tdscanuck
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787 Flying Demonstration At Farnborough

Fri Jun 29, 2012 4:35 pm

According to both "All Things 787" and "Randy's Blog", Boeing will be doing flying demonstrations with ZA461 during the Farnborough Airshow:
http://nyc787.blogspot.com/2012/06/787-flying-during-farnborough.html
http://boeingblogs.com/randy/archive...12/06/flying_at_farnborough_1.html

I'm hugely disappointed by their decision to do this but, that said, I hope all the folks at the show this year get a fantastic display.

Tom.
 
c680
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RE: 787 Flying Demonstration At Farnborough

Fri Jun 29, 2012 4:38 pm

Quoting tdscanuck (Thread starter):
I'm hugely disappointed by their decision to do this

Why? Because they are changing their position on the safety or value of flying demonstrations? Or less time for visiting it on the ramp? (or is it Tarmac? It is Jolly Olde England after all...)
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ghifty
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RE: 787 Flying Demonstration At Farnborough

Fri Jun 29, 2012 4:43 pm

Quoting C680 (Reply 1):

Maybe because it's ZA461? And not a bird in Boeing colors? That's the only downside I can see..

A7-BCB looks pretty sharp!
Big version: Width: 640 Height: 404 File size: 111kb

Source: http://www.flickr.com/photos/moonm/7445660244/

[Edited 2012-06-29 09:51:13]
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c680
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RE: 787 Flying Demonstration At Farnborough

Fri Jun 29, 2012 4:56 pm

Quoting ghifty (Reply 2):
A7-BCB looks pretty sharp!

Still amazing to me that it is about the same length as a B767-300er. Increase wingspan & fuselage diameter, and it actually looks smaller to me (because of the proportions)
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seabosdca
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RE: 787 Flying Demonstration At Farnborough

Fri Jun 29, 2012 5:02 pm

Quoting C680 (Reply 3):
Still amazing to me that it is about the same length as a B767-300er. Increase wingspan & fuselage diameter, and it actually looks smaller to me (because of the proportions)

After looking at pictures, a lot of people are going to be blown away the first time they see one up close in person. It's much bigger than it looks in the photos. The huge engines also help keep the illusion going.

Quoting tdscanuck (Thread starter):
I'm hugely disappointed by their decision to do this

Please explain further, unless it would violate confidentiality obligations...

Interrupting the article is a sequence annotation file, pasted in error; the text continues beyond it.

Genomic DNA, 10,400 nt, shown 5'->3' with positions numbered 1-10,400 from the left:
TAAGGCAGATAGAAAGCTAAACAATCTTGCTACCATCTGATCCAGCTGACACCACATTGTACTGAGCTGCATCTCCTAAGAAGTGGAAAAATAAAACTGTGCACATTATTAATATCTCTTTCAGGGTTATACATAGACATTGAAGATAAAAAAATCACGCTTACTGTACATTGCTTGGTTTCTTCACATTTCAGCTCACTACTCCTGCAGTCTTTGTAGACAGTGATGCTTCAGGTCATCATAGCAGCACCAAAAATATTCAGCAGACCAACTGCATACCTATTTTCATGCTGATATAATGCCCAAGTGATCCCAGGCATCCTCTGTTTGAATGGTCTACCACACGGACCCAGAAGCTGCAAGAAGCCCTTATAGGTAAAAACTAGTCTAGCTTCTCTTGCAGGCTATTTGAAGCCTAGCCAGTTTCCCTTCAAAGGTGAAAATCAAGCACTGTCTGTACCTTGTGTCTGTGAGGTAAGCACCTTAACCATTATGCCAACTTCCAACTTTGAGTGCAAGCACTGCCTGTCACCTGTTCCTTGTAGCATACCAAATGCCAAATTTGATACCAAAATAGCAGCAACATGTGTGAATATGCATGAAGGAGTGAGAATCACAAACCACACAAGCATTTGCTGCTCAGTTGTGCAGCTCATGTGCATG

ghifty
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RE: 787 Flying Demonstration At Farnborough

Fri Jun 29, 2012 5:21 pm

Quoting C680 (Reply 3):
Still amazing to me that it is about the same length as a B767-300er. Increase wingspan & fuselage diameter, and it actually looks smaller to me (because of the proportions)

It looks smaller than the B767-300 to me as well! Just some visual trickery.. everything else is bigger except for it's length..
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RE: 787 Flying Demonstration At Farnborough

Fri Jun 29, 2012 5:27 pm

My only take on the decision is that Boeing years ago made a decision not to have flying decisions for Boeing's interest, whatever they may have been. Today, if they have agreed to have a flying demonstration it will mean that everything is availabe for sale. Boeing's screw up of the 787 progarm may have changed the company forever going forward.
 
tdscanuck
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RE: 787 Flying Demonstration At Farnborough

Fri Jun 29, 2012 5:55 pm

Quoting C680 (Reply 1):

Quoting tdscanuck (Thread starter):
I'm hugely disappointed by their decision to do this

Why? Because they are changing their position on the safety or value of flying demonstrations?

That's part of it. The decision to not do airshow flying demonstrations with the commercial jets has been in place for a long time at Boeing and I firmly believe in the reasoning I think is behind that decision. As a pilot I greatly respect put it, "It's like peeing in a dark suit. Done properly, nobody knows you've done it. Done wrong, it's incredibly embarrassing."

I always respected the position that airlines don't buy airliners because they look good in flying demonstrations; they buy them for things that don't show up in flying demos at all. The only feature you can really get a sense for is community noise and Boeing has been demonstrating that via flyovers/flybys at airshows for a long time too.

More tactically, this looks way too much like an Al-Baker show piece (again) and I'd like to believe the OEM's are trying to discourage that type of behavior. If Qatar themselves wanted to take their own airplane to the airshow and do their own flying demonstration, more power to them; I'd be elbowing for a front row seat. Caveat: I have *zero* knowledge of what's actually behind this, it just seems awfully coincidental that it involves Qatar.

Most fundamentally (unlike the miltary jets), airliners are all about safety. There is no real upside, and a small (but very real) risk to doing low altitude airliners maneuvers. When you have to do it, you do it and you do all the right risk mitigations. I know the pilots referenced in Randy's Blog and I have absolute faith in their ability to do a great, safe show...but even they can't do it at less risk than a static display and I don't see what the gain is.

Overall, this seems like a "breach of the floodgates"...if this, then what's next? I'm afraid of what par13del's astute comment may entail:

Quoting par13del (Reply 6):
Today, if they have agreed to have a flying demonstration it will mean that everything is availabe for sale.

Tom.
 
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bikerthai